It shouldn’t be that sticky. I’m not pleased that I tend to avoid talking about that part of my understanding of the world. And I’m aware that too much of this country sees all atheists as without morals and absolutes, that we’re selfish, freewheeling relativists who do whatever our reptilian brain dictates. Others are just sad for my loss. I’d just like to be accepted as someone who works to do good in the world, who tries to love more fully, to show compassion more freely, and to work for a better world more often.
But I’m an adult, and I grew up in a faith-filled home, a variety of religious expression, and my own belief. I grew up sharing an essential belief with most Americans, and I felt, well, normal. My kids don’t share that experience. My younger son, a staunch atheist since age five, a bit before I’d moved my hat to the agnostic peg, wonders if his atheism will limit him professionally. He has his eye on politics, and he’s well aware that this country, at least not now, sees atheists as amoral and suspect. They certainly aren’t presidential material, according to most Americans, he notes. As outspoken as he is, he learned early to curb talk of religion outside of our UU church, where varying opinions of divinity are regular Sunday school fare. He knows which of his friends are religious, and he has learned to listen but leave his own opinion aside, a task that I know is hard for him and that I’m certain has improved relations with others. It feels less than ingenious, though.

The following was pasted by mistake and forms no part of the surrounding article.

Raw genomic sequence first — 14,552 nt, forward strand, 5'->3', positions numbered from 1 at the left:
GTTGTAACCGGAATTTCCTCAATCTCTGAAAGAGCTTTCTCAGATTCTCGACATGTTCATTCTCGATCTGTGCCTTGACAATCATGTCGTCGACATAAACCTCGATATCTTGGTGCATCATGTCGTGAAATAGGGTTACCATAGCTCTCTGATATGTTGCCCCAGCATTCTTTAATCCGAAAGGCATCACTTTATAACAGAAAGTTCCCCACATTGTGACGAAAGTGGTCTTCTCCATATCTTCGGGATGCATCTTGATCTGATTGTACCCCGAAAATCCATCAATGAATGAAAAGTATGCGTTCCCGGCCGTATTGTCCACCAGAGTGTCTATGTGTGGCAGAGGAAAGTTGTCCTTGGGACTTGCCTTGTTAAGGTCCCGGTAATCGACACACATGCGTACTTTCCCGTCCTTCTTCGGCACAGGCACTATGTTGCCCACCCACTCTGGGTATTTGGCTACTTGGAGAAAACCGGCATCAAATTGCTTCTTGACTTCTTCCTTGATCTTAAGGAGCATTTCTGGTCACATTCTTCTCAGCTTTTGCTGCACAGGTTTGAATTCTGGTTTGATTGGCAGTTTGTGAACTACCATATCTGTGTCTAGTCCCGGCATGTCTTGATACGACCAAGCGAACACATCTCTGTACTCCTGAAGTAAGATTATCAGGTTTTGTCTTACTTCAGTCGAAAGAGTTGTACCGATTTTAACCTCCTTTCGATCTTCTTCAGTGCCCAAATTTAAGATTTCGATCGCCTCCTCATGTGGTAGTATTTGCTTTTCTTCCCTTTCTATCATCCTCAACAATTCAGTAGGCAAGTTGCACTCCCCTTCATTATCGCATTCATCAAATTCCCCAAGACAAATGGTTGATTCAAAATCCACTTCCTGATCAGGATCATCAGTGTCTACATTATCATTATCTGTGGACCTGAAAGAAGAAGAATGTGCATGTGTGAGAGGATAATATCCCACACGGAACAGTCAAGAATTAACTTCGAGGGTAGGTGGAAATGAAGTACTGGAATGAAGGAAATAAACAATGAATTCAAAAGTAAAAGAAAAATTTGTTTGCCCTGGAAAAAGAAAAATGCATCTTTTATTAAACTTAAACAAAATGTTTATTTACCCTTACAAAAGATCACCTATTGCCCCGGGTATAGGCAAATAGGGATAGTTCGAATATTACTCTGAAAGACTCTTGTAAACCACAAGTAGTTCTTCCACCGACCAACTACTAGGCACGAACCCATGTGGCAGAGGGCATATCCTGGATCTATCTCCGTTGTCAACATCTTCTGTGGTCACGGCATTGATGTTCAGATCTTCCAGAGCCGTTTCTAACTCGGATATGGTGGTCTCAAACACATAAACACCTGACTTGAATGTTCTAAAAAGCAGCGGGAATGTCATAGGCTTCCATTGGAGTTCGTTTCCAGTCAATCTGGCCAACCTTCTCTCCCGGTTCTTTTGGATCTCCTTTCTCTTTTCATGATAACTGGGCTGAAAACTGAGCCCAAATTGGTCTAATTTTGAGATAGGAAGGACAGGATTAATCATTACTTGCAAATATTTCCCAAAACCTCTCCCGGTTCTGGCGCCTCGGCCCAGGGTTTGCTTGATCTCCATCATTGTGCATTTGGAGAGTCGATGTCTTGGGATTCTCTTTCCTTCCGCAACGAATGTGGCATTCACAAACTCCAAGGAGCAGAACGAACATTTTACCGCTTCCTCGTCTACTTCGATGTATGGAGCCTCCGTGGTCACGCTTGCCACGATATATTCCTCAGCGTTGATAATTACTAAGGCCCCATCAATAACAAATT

His older brother briefly considered scouting, wanting to be outside, light campfires, and climb trees with other kids. Then he read the Boy Scouts of America’s oath. “I can’t say that,” he told me. “I don’t believe it.” Now, given his preference for shirts without buttons and sleeping indoors, scouting was nixed for more than religious differences (and, yes, their stance on gays was another issue we had), this wasn’t a tragedy, but it was a moment reminding us that we stand apart.
So what Pope Francis said about doing good, and about atheists doing good, matters to me. It matters that the head of the Catholic church, a church to which a quarter of the US belongs, says that atheists are redeemed. It’s the message to believers that those of us who don’t believe are recognized as moral beings with the capacity of doing good, just as much good as a believer. Yes, I’ve read the Catechism of the Catholic Church, which states that atheism is “…a serious problem of our time ” and “a sin against the virtue of religion.” Agnosticism can express “…a sluggish moral conscience.” Catholics are not Universalists, after all, the part of my faith tradition that believed in inclusive salvation. And that’s fine.
I’m not expecting open arms from all the Catholics I meet, although most of those I know already welcome me that way already. I do hope that those who only saw atheists as morally depraved, least sad sacks of selfishness, or angry or ignorant people wandering lost will take Pope Francis’s words to heart, listening to the call of love and inclusivity of his words on May 22. Let’s do good together to make this earth better for all its inhabitants.